Wednesday, February 8, 2023

Sandhya Jain

 

"The sanatan dharma recognises even the atheist as morally valid, and does not deny him space in the religious-spiritual spectrum. This is because sanatan dharma is all-embracing: it is righteousness, duty, and the eternal law that is not fixed (in time or space) but eternally renews itself in response to changing times and provides for as many paths to salvation as there are individual souls who seek it.



Swami Omkar

 



" You must not be afraid of the Divine, for God is an endless love. This is a protective love,
an uplifting love,
an all-blessing love;
An unconditional and unconditional love."



Santmat (Love’s Last Madness, Darshan Singh)

 



Let them try to imprison Him in temple, mosque and church!

The seeing eye finds the Beloved’s signs in every mote.

Very near your heart are seekers of your vision;

Those who look at the surface are exiled from

the Beloved’s Light.

What can I say of the grace he showers on me within?

Darshan, the moment I close my eyes, the Beloved’s

Light begins






Beatrice Pitney Lamb

 

"Recently, increasing numbers of Westerners in revolt against what they have found to be the shallow, gadget-dominated, spiritually empty civilization of the West have turned to "Hinduism" in search of greater meaning or purpose in life. There is no doubt that the great Hindu tradition offers profound spiritual insights, as well as techniques for attaining self-realization, detachment, and even ecstasy."



Shashi Tharoor

 

"The Rig Veda asserted that gravitation held the universe together 24 centuries before the apple fell on Newton's head. The Vedic civilization subscribed to the idea of a spherical earth at a time when everyone else, even the Greeks, assumed the earth was flat. By the Fifth Century A.D. Indians had calculated that the age of the earth was 4.3 billion years; as late as the 19th Century, English scientists believed the earth was a hundred million years old, and it is only in the late 20th Century that Western scientists have come to estimate the earth to be about 4.6 billion years old.

  It was an Indian who first conceived of the zero, shunya; the concept of nothingness, shunyata, integral to Hindu and Buddhist thinking, simply did not exist in the West. The Vedanga Jyotisha, written around 500 B.C., declares: "Like the crest of a peacock, like the gem on the head of a snake, so is mathematics at the head of all knowledge."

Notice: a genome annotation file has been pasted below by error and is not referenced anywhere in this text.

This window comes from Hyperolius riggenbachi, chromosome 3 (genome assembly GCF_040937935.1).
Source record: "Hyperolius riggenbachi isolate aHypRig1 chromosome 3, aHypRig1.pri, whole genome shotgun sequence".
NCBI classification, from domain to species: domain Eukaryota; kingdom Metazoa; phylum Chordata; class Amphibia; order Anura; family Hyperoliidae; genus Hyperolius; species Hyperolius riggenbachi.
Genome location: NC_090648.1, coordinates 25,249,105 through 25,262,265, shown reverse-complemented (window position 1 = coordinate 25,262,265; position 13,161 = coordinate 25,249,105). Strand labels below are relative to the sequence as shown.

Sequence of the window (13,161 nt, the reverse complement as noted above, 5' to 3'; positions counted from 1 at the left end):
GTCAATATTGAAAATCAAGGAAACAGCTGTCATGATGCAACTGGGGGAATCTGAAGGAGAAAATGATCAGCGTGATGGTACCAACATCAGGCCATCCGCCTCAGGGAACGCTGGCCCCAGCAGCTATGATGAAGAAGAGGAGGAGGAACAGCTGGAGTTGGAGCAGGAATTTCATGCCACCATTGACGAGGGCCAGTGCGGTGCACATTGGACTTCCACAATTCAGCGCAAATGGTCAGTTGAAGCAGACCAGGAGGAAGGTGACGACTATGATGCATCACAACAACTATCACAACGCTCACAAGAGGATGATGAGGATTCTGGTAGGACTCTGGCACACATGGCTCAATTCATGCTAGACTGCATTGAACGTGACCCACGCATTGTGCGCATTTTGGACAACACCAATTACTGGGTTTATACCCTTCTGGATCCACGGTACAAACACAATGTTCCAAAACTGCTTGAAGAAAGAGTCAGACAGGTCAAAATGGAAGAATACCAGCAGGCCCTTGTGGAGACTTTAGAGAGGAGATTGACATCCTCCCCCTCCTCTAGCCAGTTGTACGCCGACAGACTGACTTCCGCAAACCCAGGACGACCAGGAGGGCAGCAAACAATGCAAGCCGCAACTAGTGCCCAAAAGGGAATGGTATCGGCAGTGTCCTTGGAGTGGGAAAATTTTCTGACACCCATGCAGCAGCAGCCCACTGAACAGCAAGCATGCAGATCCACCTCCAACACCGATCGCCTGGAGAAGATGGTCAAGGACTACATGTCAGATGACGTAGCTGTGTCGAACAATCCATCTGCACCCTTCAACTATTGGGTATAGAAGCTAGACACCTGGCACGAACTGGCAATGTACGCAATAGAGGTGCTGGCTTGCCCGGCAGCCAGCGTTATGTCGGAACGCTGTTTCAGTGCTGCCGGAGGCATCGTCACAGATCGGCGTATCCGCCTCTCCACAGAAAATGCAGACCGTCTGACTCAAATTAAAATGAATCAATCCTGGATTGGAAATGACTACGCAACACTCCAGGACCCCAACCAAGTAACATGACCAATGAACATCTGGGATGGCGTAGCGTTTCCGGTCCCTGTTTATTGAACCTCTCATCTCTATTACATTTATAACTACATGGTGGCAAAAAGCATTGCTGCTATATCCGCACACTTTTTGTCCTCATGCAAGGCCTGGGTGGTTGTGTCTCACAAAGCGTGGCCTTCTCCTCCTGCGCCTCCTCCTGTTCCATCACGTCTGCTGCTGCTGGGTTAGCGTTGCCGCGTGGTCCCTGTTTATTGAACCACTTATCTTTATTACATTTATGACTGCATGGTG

Ramana Maharishi

 

"Do not think too much of psychical phenomena...The phenomena we see are curious and surprising, but the most marvelous of all we do not realize, namely, the one illimitable force alone is responsible for all the phenomena we see and for the act of seeing them. Do not fix your attention on the changing things of life, death and phenomena. Do not think of even the actual act of seeing or perceiving them, but only of that which sees all these things - That which is responsible for it all. It is inside yourself."



Carl Jung

 

Carl Jung described Ramana Maharishi as "the whitest spot on a white surface," less a unique phenomenon than the perfect "embodiment of spiritual India. In Ramana Maharishi Jung finds "purest India, the breadth of eternity, scorning and scorned by the world. Jung correctly recognized that Ramana Maharishi typifies the holy men of India who for centuries have drowned "the world of multiplicity in the All and All-Oness of Universal Being."



Diana L. Eck

 

"Hinduism is an imaginative, an "image-making, religious tradition in which the sacred is seen  as present in the visible world – the world we see in multiple images and deities, in sacred places, and in people. The notion of darsan call attention as students of Hinduism, to the fact that India is a visual and visionary culture, one in which the eyes have a prominent role in the apprehension of the sacred.

 For most ordinary Hindus, the notion of the divine as "invisible" would be foreign indeed. God is eminently visible, although human beings have not always had the refinement of sight to see.

 Furthermore, the divine is visible not only in temple and shrine, but also in the whole continuum of life – in nature, in people, in birth and growth and death. Although some Hindus, both philosophers and radical reformers, have always used the terms "nirguna"(qualityless) and nirakara (formless) to speak of the One Brahman. Yet the same tradition has simultaneously affirmed that Brahman is also saguna (with qualities) and that the multitude of "names and forms" of this world are the exuberant transformations of the One Brahman."



Cyril Edwin Mitchinson Joad

 

"The thought of the Upanishads is bold and free, and their general conclusion is that mystical experience is the pathway to reality."



Paramahansa Yogananda

 


Man lives in one body and with one name only once. He never reincarnates again with the same form and identity. A person may wear a garment for some time and then discard it, never to use it again. Similarly, the soul wears a different body in each of many lifetimes until, through reincarnation and spiritual evolution, it ascends back to Spirit. Thus you live only once as any particular person, but the soul, the eternal you, lives through numerous reincarnations, carrying with it the cumulative personality and karmic tendencies of its past existences.